'William': Film Review

Impossible to take seriously.

Tim Disney's drama concerns the repercussions when a scientist couple creates the first Neanderthal to walk the earth in 35,000 years.

You'd think that a movie about the birth of the first Neanderthal to walk the earth in some 35,000 years would deal with some pretty important philosophical, social and scientific issues. Or at least have some fun with the idea. The new film directed and co-written by Tim Disney takes a different tack. Depicting its title character from his birth through his high school years, William attempts to get us invested in such dramatic elements as whether or not he should go to college, his considerable appetite for meat loaf and his crush on the pretty girl co-starring with him in the school musical. Amazingly, none of this is played for laughs.

William comes to life, literally, courtesy of university professors Julian and Barbara (Waleed Zuaiter and Maria Dizzia, both better than the material) who manage to extract DNA from intact Neanderthal remains discovered by Reed's scientist boss (Beth Grant). Ignoring all ethical or medical concerns, they decide to have Barbara carry the resulting embryo. Or, as she giddily proclaims, "Let's have a baby!" They are mindful, enough, however, to get properly married before they do, rushing to Las Vegas to get hitched by an Elvis impersonator.

When the baby is born, even the seen-it-all nurses are surprised by his size and features. "He's a husky little fellow," one of them says delicately, trying not to express her horror. When the university bigwigs discover what their employees have done, they're none too pleased. But their hands are tied when they learn that it's not against the law to clone a human in Nevada.

"Nevada!" one of them exclaims disgustedly, expressing feelings we've all had at one point or another.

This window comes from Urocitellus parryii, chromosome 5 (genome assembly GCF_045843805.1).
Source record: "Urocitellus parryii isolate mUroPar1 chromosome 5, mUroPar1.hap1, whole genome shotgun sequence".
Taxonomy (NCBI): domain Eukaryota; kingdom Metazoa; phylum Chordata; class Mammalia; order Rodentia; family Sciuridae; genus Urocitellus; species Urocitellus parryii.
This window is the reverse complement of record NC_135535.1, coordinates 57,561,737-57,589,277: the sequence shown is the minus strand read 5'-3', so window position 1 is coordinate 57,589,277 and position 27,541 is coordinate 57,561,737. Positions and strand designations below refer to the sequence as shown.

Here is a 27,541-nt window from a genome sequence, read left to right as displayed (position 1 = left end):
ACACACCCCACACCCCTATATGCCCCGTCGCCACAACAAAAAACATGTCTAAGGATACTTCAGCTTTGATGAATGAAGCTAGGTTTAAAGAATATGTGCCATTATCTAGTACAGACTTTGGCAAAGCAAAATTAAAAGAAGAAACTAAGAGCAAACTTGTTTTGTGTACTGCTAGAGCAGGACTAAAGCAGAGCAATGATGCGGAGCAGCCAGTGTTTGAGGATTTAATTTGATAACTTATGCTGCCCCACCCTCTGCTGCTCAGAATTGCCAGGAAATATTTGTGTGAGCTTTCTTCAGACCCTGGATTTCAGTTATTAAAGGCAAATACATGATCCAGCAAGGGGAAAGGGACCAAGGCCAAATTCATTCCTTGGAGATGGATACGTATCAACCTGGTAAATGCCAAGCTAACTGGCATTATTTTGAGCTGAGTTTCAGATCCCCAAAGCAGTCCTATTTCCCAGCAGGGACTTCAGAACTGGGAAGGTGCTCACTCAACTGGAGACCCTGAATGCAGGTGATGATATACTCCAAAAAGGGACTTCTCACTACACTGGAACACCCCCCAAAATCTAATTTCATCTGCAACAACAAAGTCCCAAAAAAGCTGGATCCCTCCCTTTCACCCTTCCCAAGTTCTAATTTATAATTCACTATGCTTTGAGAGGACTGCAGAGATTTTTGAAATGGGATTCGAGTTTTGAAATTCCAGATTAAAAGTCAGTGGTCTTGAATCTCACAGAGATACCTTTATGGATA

The teenage William is played by Will Brittain (Kong: Skull Island), who boasts the requisite powerful physique to suggest his character's ancient DNA. Outfitted with prosthetics to give him a prominent brow, he looks disconcertingly like Tom Cruise at his most intense.

Despite the exoticism of its subject matter, the film mostly comes across as domestic drama. Why screenwriters Disney (son of Roy and grand-nephew of Walt) and J.T. Allen think that the audience would be interested in Julian and Barbara's marital troubles or William's interactions with his boorish high school friends, one of whom is inordinately fond of bad puns, is anyone's guess. An unintentional comic high point is a scene where they run into a young, New Agey couple in the woods and share some 'shrooms, with the woman becoming attracted to William's old soul.

The pic's main theme seems to be that growing up as a Neanderthal inevitably leads to some pretty tough adolescent years, although William's travails don't seem all that different from your typical high school student (I've been through worse myself). Despite the occasional bullying that includes being called a "caveman," he actually seems to be doing pretty well. Especially with his burgeoning romantic relationship with his father's much younger girlfriend (Susan Park), whose tutoring doesn’t just include academic subjects.

The movie admittedly could have gone in more egregious directions, such as having William succumb to his primitive origins and become violent like Frankenstein's monster. That ultimately does happen, not in a horror film way but rather with an artsy finale, followed by a surprise twist, that strains mightily for tragedy that doesn't feel earned. Deadly earnest in its highbrow seriousness, William would seem ripe for parody, except that Encino Man got there first. 

Production company: William Productions
Distributor: Dada Films
Cast: Maria Dizzia, Will Brittain, Waleed Zuaiter, Susan Park, Callum Airie, Beth Grant, Paul Guilfoyle
Director: Tim Disney
Screenwriters: Tim Disney, J.T. Allen
Producers: Bill Haney, Jonathan DuBois, Amar Balaggan
Executive producers: Peter Newman, Bill Haney
Directors of photography: Nelson Talbot, Graham Talbot
Production designer: Daren Luc Sasges
Editor: Asim Nuraney
Composer: Craig Wedren
Costume designer: Beverley Huynh
Casting: Susie Shopmaker

102 minutes